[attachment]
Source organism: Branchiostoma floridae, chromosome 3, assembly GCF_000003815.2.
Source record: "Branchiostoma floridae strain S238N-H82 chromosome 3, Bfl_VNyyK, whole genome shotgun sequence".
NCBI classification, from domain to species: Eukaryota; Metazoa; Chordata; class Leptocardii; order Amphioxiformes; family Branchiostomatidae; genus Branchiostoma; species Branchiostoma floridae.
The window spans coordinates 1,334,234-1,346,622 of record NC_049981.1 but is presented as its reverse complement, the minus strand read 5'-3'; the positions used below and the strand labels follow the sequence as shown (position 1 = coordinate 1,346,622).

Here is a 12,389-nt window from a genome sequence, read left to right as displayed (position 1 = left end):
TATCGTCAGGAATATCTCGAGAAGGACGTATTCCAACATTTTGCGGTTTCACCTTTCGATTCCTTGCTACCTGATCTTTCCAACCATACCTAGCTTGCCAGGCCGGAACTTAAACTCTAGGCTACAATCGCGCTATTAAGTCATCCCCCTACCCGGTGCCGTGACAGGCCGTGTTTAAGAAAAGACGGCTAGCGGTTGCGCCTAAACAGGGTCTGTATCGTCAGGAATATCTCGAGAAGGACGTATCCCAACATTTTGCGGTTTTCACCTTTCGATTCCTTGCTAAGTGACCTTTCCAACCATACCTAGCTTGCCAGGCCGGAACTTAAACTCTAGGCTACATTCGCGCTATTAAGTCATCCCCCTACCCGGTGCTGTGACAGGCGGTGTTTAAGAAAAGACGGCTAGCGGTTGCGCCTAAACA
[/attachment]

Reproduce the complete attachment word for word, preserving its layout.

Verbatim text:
Source organism: Branchiostoma floridae, chromosome 3, assembly GCF_000003815.2.
Source record: "Branchiostoma floridae strain S238N-H82 chromosome 3, Bfl_VNyyK, whole genome shotgun sequence".
NCBI classification, from domain to species: Eukaryota; Metazoa; Chordata; class Leptocardii; order Amphioxiformes; family Branchiostomatidae; genus Branchiostoma; species Branchiostoma floridae.
The window spans coordinates 1,334,234-1,346,622 of record NC_049981.1 but is presented as its reverse complement, the minus strand read 5'-3'; the positions used below and the strand labels follow the sequence as shown (position 1 = coordinate 1,346,622).

Here is a 12,389-nt window from a genome sequence, read left to right as displayed (position 1 = left end):
TATCGTCAGGAATATCTCGAGAAGGACGTATTCCAACATTTTGCGGTTTCACCTTTCGATTCCTTGCTACCTGATCTTTCCAACCATACCTAGCTTGCCAGGCCGGAACTTAAACTCTAGGCTACAATCGCGCTATTAAGTCATCCCCCTACCCGGTGCCGTGACAGGCCGTGTTTAAGAAAAGACGGCTAGCGGTTGCGCCTAAACAGGGTCTGTATCGTCAGGAATATCTCGAGAAGGACGTATCCCAACATTTTGCGGTTTTCACCTTTCGATTCCTTGCTAAGTGACCTTTCCAACCATACCTAGCTTGCCAGGCCGGAACTTAAACTCTAGGCTACATTCGCGCTATTAAGTCATCCCCCTACCCGGTGCTGTGACAGGCGGTGTTTAAGAAAAGACGGCTAGCGGTTGCGCCTAAACA